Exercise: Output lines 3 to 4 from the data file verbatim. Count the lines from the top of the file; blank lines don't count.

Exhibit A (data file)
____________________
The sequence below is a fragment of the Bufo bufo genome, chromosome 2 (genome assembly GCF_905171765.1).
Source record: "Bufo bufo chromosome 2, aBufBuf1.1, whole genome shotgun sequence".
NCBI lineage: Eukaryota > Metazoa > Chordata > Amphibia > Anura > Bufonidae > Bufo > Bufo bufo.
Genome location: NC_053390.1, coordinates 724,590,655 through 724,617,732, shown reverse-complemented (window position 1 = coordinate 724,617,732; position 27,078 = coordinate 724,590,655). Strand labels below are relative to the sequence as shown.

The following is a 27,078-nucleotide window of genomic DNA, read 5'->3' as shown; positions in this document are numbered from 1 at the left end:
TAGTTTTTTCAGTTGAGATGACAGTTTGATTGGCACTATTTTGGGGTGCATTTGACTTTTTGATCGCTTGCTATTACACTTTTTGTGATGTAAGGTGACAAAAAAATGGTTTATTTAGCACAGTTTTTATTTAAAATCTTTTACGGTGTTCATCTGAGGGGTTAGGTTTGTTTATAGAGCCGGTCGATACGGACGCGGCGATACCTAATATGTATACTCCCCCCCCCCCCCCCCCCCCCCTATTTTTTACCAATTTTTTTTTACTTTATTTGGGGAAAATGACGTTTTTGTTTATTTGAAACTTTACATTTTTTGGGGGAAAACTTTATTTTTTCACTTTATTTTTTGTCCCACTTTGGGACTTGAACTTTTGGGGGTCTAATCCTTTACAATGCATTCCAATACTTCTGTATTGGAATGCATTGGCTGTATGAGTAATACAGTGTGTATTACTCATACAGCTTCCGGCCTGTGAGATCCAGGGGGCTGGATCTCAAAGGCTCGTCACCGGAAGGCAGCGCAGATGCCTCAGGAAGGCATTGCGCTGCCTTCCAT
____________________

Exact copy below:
NCBI lineage: Eukaryota > Metazoa > Chordata > Amphibia > Anura > Bufonidae > Bufo > Bufo bufo.
Genome location: NC_053390.1, coordinates 724,590,655 through 724,617,732, shown reverse-complemented (window position 1 = coordinate 724,617,732; position 27,078 = coordinate 724,590,655). Strand labels below are relative to the sequence as shown.